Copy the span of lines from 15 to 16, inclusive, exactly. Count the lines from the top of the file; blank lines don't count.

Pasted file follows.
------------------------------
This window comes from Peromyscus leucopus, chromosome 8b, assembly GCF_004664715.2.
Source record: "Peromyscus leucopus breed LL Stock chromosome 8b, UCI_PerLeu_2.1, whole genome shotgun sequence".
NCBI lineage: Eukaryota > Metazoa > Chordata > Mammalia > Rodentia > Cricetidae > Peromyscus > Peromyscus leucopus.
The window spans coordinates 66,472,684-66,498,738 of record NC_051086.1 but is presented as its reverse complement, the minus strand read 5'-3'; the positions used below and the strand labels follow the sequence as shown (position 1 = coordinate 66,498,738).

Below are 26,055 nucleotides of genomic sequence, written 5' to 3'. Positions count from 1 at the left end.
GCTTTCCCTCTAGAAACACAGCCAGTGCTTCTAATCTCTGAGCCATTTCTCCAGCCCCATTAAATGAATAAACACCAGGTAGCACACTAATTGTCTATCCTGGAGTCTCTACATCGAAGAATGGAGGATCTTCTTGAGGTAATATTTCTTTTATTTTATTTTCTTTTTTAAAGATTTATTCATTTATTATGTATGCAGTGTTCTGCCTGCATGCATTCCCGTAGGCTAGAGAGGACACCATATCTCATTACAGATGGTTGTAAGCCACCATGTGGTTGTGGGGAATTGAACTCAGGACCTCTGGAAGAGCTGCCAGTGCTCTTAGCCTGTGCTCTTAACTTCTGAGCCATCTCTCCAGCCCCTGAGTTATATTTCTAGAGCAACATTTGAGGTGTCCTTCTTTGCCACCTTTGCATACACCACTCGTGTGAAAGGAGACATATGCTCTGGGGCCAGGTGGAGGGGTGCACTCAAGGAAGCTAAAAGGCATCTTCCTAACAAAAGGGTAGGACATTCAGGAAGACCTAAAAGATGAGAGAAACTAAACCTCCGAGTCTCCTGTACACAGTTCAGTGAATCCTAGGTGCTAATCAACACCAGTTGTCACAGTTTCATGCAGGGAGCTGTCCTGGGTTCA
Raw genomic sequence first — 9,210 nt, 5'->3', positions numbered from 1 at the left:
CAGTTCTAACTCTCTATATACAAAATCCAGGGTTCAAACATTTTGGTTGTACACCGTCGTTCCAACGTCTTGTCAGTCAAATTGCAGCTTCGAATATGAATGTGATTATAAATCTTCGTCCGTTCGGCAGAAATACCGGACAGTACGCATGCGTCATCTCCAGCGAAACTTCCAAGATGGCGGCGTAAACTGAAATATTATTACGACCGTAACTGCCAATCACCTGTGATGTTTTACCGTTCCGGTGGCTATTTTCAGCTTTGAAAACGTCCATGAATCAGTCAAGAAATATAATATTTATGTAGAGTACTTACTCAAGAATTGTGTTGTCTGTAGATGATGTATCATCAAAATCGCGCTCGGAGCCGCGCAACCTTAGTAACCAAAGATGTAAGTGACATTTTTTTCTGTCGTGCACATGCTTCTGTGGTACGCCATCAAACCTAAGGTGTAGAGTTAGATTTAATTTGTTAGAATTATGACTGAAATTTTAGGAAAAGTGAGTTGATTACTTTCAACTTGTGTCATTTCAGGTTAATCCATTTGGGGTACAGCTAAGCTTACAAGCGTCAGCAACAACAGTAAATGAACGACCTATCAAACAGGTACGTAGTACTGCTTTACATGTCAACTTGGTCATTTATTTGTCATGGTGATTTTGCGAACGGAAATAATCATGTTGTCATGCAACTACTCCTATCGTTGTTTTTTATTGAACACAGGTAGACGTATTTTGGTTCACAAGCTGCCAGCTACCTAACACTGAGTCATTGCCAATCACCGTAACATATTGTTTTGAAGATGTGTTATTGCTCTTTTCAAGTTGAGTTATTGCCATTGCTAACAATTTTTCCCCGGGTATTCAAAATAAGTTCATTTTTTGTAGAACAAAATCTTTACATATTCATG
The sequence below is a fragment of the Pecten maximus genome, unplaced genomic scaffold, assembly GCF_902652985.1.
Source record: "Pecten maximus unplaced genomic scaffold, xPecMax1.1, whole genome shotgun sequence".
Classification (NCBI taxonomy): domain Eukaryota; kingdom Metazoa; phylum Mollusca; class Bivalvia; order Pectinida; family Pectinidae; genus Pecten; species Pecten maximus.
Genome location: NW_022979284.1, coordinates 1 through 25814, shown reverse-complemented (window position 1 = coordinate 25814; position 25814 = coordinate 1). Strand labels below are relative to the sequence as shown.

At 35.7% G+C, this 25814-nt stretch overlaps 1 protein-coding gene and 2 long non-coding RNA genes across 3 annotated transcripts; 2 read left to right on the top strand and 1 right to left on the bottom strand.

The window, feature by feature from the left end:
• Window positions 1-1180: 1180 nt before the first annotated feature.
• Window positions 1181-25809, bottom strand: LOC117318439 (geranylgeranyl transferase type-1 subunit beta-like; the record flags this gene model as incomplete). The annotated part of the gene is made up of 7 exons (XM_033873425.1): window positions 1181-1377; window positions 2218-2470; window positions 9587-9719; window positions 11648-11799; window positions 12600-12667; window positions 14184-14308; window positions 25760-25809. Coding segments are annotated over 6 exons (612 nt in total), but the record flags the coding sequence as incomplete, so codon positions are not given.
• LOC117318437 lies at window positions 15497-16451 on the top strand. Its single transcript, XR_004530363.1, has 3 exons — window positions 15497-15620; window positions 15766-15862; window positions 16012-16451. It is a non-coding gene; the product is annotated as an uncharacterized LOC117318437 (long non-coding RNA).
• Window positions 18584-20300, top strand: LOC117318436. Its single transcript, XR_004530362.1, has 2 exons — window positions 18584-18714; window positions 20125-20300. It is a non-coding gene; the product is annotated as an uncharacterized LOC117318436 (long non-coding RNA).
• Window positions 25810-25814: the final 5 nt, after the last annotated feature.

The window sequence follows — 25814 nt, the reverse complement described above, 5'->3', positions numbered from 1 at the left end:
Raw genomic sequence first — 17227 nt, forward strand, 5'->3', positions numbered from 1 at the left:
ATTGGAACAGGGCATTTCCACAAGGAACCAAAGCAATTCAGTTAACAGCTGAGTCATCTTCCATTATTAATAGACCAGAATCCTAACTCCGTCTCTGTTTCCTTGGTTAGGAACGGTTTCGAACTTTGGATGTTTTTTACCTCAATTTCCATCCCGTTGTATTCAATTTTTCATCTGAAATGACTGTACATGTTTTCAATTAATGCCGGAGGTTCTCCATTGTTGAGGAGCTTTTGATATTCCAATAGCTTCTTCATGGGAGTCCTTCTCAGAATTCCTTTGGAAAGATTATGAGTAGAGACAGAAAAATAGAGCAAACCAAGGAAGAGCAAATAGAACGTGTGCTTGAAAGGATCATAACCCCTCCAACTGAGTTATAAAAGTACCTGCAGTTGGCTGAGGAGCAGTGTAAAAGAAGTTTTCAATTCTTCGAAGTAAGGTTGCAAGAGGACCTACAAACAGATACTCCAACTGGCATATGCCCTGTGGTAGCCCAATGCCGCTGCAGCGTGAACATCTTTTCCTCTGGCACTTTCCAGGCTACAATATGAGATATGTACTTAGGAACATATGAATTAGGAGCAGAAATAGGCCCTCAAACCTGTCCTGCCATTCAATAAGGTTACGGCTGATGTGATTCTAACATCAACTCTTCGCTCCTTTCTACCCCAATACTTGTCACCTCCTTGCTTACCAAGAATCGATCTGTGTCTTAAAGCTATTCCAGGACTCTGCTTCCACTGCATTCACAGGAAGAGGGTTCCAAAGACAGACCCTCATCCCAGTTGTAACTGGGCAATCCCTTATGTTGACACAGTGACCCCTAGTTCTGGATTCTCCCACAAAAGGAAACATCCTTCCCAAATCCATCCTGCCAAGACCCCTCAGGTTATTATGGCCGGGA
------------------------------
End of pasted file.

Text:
• Window positions 1-1180: 1180 nt before the first annotated feature.
• Window positions 1181-25809, bottom strand: LOC117318439 (geranylgeranyl transferase type-1 subunit beta-like; the record flags this gene model as incomplete). The annotated part of the gene is made up of 7 exons (XM_033873425.1): window positions 1181-1377; window positions 2218-2470; window positions 9587-9719; window positions 11648-11799; window positions 12600-12667; window positions 14184-14308; window positions 25760-25809. Coding segments are annotated over 6 exons (612 nt in total), but the record flags the coding sequence as incomplete, so codon positions are not given.